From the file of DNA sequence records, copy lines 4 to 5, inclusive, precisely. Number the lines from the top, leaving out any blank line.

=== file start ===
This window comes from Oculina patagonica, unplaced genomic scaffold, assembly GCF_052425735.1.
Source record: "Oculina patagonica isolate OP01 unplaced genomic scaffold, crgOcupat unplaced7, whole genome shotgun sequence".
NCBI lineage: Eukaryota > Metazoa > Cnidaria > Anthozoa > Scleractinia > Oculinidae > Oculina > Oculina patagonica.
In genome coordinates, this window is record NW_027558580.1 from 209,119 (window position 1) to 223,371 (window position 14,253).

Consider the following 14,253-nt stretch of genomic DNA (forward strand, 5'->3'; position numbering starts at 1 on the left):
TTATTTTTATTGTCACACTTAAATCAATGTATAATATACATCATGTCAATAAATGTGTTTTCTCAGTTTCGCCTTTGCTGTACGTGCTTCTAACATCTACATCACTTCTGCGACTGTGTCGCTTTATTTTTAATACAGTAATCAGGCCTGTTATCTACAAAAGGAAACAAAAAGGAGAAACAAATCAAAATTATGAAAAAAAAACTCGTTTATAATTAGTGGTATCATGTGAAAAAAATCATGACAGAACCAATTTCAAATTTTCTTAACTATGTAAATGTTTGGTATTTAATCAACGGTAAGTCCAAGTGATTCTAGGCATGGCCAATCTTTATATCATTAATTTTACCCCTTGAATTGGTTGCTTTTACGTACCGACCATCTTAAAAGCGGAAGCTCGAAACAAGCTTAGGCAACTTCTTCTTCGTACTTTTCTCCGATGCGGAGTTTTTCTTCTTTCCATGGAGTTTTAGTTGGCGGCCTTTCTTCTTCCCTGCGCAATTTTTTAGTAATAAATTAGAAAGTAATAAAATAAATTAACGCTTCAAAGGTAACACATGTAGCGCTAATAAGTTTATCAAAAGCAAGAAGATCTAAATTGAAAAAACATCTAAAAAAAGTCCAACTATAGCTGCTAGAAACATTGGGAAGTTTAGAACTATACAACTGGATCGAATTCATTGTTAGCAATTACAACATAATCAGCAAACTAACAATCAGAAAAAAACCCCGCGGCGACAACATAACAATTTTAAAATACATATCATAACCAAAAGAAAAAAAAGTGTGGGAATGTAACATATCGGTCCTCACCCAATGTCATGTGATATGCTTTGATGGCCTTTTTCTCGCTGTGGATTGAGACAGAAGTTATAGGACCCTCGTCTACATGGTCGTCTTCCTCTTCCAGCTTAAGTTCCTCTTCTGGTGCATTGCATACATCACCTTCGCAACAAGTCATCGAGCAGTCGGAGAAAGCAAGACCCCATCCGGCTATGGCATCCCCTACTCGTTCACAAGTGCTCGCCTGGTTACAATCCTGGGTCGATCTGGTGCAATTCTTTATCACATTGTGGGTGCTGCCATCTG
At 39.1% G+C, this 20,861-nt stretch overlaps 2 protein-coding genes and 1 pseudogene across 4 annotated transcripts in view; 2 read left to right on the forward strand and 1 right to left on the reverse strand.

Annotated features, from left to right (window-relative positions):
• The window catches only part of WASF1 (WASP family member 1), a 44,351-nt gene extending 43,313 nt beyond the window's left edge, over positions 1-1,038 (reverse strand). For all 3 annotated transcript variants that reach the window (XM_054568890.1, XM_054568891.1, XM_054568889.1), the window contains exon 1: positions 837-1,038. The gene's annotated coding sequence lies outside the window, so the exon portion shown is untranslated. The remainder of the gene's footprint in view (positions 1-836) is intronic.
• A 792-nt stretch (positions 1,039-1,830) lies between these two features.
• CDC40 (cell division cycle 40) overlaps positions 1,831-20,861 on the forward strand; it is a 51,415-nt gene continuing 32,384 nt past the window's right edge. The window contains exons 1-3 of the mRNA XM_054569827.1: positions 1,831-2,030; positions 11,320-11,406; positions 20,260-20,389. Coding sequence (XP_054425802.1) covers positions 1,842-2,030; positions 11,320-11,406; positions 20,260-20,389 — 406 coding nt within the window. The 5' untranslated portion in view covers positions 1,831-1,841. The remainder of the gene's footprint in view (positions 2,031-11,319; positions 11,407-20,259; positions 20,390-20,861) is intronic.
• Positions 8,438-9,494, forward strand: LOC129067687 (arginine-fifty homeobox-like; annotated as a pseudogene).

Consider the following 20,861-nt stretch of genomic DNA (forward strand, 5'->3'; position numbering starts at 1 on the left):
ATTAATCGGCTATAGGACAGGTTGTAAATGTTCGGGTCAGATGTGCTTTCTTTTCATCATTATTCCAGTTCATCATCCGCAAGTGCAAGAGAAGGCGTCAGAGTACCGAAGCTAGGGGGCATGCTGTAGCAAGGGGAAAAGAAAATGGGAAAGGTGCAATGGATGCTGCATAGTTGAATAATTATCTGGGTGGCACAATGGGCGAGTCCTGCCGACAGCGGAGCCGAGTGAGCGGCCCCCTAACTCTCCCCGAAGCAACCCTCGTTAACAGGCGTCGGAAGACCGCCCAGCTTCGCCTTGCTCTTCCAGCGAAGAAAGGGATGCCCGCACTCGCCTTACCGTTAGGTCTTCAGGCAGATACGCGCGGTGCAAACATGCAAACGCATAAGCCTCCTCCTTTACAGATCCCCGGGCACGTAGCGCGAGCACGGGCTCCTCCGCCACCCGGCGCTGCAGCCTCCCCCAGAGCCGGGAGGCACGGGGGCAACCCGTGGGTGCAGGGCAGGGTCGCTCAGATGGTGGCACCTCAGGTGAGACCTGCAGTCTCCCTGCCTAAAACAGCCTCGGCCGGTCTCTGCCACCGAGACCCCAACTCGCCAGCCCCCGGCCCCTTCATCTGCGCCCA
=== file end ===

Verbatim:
In genome coordinates, this window is record NW_027558580.1 from 209,119 (window position 1) to 223,371 (window position 14,253).

Consider the following 14,253-nt stretch of genomic DNA (forward strand, 5'->3'; position numbering starts at 1 on the left):